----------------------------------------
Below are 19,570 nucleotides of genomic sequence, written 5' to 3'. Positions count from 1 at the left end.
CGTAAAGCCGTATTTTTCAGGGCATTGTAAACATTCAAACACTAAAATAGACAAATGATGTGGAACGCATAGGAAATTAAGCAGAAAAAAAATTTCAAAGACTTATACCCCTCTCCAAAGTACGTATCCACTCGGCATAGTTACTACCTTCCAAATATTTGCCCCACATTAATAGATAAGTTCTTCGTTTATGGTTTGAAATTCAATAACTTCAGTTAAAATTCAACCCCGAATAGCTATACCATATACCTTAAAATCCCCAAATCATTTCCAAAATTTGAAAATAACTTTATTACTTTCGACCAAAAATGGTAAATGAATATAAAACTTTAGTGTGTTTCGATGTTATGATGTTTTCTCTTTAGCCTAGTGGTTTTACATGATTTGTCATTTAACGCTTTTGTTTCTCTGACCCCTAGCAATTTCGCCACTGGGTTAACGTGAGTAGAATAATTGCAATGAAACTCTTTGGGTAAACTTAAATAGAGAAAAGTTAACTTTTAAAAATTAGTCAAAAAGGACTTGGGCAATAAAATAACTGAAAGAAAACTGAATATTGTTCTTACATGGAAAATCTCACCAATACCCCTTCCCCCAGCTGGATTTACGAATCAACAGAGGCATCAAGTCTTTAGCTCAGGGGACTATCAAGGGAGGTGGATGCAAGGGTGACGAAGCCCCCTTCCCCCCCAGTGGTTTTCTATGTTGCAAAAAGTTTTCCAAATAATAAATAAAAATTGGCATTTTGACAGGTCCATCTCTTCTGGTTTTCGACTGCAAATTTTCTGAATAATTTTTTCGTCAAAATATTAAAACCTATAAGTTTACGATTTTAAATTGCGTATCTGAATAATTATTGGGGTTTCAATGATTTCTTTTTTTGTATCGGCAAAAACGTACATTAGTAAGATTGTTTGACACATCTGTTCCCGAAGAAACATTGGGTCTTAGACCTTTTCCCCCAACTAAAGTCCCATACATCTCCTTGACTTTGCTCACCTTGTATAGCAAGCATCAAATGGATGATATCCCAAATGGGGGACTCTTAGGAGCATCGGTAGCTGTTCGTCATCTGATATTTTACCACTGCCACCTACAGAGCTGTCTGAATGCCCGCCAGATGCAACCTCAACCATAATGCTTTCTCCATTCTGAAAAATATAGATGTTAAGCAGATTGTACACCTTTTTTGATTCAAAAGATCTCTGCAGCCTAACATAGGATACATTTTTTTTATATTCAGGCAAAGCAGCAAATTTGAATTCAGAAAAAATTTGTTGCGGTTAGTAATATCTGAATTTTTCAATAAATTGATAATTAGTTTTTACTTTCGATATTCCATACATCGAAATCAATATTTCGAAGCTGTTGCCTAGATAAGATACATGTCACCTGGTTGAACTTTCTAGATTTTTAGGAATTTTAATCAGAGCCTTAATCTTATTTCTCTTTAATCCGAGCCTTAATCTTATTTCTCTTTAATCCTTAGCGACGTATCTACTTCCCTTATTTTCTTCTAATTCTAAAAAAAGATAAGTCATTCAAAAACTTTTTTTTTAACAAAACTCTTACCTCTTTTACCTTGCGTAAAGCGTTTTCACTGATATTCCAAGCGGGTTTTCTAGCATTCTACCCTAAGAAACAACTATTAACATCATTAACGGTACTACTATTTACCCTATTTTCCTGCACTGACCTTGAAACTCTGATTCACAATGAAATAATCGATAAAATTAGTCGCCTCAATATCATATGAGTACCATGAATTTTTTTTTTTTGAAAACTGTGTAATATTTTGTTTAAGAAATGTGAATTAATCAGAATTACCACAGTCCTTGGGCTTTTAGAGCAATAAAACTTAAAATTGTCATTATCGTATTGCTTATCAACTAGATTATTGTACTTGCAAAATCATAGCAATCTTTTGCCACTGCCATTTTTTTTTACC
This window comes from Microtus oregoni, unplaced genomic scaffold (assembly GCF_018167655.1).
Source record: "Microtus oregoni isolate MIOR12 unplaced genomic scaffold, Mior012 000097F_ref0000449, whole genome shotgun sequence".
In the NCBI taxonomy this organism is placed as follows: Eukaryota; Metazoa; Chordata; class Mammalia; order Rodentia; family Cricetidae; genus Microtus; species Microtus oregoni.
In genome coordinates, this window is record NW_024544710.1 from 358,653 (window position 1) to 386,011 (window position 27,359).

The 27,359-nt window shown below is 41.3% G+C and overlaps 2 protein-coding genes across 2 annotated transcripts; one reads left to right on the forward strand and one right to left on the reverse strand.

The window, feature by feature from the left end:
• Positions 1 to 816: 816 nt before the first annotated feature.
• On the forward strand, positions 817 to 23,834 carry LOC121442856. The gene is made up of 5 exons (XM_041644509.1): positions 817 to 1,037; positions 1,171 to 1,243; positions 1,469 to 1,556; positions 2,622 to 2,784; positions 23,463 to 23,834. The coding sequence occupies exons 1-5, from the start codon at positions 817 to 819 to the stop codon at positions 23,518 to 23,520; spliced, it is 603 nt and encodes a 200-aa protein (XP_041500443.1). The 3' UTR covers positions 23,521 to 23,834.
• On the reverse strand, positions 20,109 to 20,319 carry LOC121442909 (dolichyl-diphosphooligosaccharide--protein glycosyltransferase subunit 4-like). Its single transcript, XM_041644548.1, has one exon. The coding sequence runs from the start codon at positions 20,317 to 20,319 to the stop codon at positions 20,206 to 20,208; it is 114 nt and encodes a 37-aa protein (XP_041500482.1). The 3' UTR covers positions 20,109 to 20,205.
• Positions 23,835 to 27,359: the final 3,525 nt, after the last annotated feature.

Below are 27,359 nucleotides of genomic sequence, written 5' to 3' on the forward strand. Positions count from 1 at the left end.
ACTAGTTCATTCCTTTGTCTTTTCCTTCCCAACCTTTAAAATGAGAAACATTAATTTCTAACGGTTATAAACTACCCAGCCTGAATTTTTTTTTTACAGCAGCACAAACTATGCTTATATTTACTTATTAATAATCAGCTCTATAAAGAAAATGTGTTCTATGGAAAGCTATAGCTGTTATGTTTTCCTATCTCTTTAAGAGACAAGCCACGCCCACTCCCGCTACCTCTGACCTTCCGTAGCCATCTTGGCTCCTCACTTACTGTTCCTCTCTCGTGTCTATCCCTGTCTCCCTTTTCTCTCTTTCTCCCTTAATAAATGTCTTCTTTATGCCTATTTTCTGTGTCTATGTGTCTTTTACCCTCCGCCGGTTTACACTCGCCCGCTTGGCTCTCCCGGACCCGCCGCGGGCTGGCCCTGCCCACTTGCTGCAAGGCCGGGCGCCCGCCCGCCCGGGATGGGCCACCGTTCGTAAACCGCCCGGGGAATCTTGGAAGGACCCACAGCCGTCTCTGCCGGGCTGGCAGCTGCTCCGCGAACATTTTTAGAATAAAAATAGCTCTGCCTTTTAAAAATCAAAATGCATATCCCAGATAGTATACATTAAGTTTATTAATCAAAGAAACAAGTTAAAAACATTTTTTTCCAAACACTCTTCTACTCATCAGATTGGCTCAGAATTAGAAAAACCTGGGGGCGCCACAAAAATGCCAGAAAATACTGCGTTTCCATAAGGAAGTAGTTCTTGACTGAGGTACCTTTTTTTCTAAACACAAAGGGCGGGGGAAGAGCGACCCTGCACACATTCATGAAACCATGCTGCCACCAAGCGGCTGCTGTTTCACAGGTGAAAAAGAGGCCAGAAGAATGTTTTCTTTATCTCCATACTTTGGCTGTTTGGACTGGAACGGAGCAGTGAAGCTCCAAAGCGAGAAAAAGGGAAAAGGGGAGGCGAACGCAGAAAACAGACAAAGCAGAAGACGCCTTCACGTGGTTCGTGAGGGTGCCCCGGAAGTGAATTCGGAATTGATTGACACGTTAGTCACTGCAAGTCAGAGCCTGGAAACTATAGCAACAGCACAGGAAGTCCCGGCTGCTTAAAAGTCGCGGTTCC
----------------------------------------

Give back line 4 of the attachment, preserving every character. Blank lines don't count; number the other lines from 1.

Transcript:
Source record: "Microtus oregoni isolate MIOR12 unplaced genomic scaffold, Mior012 000097F_ref0000449, whole genome shotgun sequence".